When applying for temporary residence in Croatia as a UK citizen, you are required to have proof of health insurance as part of your application. It will need to be some kind of private health insurance policy (or a state health insurance policy if coming from another country within the EU).

NHS health insurance no longer counts for the purpose of applying for residence nor can it be used for urgent care in Croatia. There are exceptions to this, which you can read about in detail here.

Once you are approved for residence, then you must sign up for “obvezno” state health insurance with HZZO (unless you’re a digital nomad). Obvezno is the basic state health insurance mandatory for all residents. Dopunsko is an optional supplement health insurance that you can get from HZZO or a private insurer. You can read the specifics about what is included as well as the costs for obvezno here and dopunsko here.

Upon enrollment in HZZO, all third-country citizens are required to pay 12 months of health insurance premiums for the previous year plus the monthly premium going forward. This is for everybody, children and adults alike. Meaning that if you are a family of 4 with 2 children, you’ll need to pay these fees for all 4 members of your family.

The monthly premium changes year to year. The current amount is always updated in this post.

Exchanging your UK driver’s licenses

UK driver’s licenses are valid for use within Croatia through the end of 2021. To ensure you continue to have a valid driver’s license in Croatia, you will need to exchange your UK driver’s license for a Croatian one if you plan to live in Croatia beyond December 31, 2021.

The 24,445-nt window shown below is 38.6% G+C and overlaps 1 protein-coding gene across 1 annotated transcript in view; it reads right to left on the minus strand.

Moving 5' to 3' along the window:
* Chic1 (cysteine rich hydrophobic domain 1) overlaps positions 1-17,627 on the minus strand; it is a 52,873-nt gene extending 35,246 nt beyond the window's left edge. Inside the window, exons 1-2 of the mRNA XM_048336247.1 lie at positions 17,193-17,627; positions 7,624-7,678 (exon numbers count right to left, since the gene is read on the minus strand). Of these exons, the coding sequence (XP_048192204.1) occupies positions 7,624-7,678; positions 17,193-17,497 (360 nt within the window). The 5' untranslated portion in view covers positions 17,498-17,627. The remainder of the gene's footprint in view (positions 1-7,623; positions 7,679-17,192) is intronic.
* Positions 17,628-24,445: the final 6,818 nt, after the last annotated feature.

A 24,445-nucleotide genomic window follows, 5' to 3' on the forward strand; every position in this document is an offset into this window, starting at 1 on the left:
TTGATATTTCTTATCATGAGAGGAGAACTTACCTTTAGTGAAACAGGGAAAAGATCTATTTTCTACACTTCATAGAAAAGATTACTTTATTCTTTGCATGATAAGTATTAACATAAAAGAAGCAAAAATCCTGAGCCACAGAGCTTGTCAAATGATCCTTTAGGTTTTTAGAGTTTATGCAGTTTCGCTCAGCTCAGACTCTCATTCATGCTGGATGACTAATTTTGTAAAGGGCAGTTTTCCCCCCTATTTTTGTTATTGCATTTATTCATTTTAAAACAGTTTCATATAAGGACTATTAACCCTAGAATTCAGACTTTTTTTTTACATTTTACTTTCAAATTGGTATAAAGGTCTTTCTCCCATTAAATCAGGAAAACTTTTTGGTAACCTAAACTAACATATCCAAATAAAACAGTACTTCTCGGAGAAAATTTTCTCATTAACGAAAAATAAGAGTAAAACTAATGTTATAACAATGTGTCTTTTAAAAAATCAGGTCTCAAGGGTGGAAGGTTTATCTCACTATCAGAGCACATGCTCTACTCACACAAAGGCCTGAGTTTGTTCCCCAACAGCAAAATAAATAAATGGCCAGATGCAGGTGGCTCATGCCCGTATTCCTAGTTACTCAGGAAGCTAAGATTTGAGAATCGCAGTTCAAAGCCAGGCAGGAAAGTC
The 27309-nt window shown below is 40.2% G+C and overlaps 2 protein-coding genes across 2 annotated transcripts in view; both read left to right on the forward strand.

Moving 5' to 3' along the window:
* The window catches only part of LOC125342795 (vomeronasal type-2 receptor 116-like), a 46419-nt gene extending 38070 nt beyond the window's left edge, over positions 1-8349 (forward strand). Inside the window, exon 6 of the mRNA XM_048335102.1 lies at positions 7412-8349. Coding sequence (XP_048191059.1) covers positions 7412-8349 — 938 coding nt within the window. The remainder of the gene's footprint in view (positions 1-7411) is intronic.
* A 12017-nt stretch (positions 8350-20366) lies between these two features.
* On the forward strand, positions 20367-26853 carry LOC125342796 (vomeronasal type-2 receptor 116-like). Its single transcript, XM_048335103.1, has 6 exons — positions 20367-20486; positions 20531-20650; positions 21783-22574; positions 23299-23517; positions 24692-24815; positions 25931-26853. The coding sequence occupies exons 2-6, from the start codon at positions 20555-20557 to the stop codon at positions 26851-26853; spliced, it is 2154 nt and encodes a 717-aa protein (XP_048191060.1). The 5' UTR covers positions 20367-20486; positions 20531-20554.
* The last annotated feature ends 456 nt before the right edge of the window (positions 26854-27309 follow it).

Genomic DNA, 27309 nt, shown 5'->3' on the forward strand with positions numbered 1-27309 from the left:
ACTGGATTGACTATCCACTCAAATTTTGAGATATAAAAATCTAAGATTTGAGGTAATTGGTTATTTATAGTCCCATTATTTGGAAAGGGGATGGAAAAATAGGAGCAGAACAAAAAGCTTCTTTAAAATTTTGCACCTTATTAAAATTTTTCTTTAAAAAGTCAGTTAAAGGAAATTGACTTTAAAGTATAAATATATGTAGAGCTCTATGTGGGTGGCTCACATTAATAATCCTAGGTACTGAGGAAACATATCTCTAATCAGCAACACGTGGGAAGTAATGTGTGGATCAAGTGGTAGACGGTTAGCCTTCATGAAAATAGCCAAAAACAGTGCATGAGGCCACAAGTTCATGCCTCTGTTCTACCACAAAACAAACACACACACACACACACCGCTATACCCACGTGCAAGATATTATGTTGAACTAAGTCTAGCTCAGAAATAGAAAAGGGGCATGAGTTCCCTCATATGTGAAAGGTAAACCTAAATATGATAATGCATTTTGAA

The British government is recommending that you exchange your license as soon as possible. If you wait too long to exchange your license, you may be required to take driving school in Croatia. Here are instructions on how to exchange your driver’s license in Croatia.

You can read about the process to get a Croatian driver’s license from scratch here.

[Read: How to take driving school (autoškola) in Croatia]

Buying property

British citizens are allowed to buy any purchase property zoned as “residential” in Croatia, depending on the state they are from. You can see the latest list of reciprocity agreements that Croatia holds, including the United Kingdom, here.

If you’re interested in purchasing a house or apartment in Croatia, we’ve got a step-by-step guide that explains the process. Check it out here.

We can also connect you to vetted real estate agents and solicitors to help you through the process. If you’d like an introduction, please complete this form and we’ll contact you.

Taxes